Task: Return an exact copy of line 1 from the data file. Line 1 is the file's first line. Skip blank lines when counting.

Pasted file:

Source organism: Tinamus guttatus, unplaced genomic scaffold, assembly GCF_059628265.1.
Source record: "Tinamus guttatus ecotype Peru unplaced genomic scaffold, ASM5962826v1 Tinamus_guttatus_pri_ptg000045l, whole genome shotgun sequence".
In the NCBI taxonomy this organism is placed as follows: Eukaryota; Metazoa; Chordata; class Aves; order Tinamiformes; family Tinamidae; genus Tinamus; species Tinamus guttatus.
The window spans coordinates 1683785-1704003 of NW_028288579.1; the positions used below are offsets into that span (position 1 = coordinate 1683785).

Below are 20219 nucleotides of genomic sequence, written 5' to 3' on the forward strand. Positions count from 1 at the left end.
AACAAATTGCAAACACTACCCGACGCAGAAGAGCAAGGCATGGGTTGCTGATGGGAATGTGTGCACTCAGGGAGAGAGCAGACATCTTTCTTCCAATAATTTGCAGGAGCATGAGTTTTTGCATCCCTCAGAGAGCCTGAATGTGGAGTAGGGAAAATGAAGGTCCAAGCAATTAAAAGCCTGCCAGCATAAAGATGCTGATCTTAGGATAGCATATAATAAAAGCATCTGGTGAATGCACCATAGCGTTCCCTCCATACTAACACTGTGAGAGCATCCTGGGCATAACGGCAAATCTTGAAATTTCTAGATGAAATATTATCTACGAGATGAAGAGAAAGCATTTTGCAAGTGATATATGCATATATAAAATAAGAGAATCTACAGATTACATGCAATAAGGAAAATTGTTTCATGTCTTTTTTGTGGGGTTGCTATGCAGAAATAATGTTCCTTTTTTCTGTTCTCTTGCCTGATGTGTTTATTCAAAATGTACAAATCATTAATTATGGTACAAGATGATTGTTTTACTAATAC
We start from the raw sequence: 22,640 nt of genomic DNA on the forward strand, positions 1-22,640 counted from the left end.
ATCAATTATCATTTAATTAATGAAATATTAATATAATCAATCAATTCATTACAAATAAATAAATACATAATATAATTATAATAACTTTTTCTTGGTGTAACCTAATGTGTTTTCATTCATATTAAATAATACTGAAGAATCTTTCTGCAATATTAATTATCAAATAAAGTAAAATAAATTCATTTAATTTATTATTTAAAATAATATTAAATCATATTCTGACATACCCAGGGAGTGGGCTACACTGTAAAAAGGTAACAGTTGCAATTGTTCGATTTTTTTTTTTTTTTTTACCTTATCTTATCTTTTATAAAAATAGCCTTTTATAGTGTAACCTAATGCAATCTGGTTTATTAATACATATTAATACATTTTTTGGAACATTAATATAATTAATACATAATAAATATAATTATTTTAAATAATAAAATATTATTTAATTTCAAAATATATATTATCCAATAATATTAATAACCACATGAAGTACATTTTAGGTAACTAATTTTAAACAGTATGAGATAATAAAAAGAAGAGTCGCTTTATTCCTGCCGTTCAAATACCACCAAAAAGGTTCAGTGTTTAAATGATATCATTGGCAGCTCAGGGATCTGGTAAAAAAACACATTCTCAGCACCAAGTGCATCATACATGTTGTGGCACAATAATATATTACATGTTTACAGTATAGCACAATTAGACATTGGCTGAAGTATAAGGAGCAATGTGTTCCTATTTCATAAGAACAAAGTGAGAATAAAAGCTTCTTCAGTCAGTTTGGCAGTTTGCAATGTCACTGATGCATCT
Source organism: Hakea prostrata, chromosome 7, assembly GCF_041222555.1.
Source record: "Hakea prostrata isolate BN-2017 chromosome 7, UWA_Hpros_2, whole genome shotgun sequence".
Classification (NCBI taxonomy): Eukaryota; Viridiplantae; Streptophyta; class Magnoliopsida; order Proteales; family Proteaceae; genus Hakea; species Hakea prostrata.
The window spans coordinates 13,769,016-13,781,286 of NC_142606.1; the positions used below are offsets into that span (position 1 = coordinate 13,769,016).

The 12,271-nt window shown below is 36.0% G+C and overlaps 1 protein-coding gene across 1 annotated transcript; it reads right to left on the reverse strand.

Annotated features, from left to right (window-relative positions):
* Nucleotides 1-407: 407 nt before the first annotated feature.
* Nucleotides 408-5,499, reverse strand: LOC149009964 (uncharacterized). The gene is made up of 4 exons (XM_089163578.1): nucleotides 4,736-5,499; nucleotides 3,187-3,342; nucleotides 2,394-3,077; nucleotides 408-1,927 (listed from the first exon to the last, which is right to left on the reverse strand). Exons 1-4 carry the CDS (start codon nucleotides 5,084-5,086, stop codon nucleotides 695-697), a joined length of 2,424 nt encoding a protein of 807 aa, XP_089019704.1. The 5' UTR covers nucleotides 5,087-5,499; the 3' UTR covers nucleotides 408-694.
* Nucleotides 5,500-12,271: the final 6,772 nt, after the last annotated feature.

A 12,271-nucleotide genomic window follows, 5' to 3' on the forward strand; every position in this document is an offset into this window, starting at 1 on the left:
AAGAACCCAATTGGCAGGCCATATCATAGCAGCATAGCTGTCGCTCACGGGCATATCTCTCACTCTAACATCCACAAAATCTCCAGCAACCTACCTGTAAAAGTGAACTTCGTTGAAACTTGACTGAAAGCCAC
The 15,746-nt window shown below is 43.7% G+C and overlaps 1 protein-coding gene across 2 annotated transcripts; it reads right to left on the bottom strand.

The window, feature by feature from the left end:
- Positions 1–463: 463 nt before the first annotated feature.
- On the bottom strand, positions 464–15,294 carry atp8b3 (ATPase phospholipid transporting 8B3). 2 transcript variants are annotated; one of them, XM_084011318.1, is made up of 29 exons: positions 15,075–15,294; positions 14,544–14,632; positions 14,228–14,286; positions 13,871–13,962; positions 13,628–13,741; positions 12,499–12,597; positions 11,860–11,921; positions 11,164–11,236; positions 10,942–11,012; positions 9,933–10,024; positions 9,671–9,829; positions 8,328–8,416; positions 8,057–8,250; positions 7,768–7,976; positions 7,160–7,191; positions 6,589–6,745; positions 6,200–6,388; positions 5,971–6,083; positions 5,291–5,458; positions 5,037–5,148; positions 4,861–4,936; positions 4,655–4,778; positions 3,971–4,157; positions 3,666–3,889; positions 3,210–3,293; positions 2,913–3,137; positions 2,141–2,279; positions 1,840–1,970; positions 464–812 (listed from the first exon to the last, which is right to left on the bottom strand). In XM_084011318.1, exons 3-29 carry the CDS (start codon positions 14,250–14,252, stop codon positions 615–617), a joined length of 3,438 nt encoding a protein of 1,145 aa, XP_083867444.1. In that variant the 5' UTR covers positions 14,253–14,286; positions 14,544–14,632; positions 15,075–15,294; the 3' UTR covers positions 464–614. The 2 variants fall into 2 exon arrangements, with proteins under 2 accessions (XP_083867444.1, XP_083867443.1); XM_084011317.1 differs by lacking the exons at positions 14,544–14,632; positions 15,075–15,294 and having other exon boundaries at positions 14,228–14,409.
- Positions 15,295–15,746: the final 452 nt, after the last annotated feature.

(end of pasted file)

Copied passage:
Source organism: Tinamus guttatus, unplaced genomic scaffold, assembly GCF_059628265.1.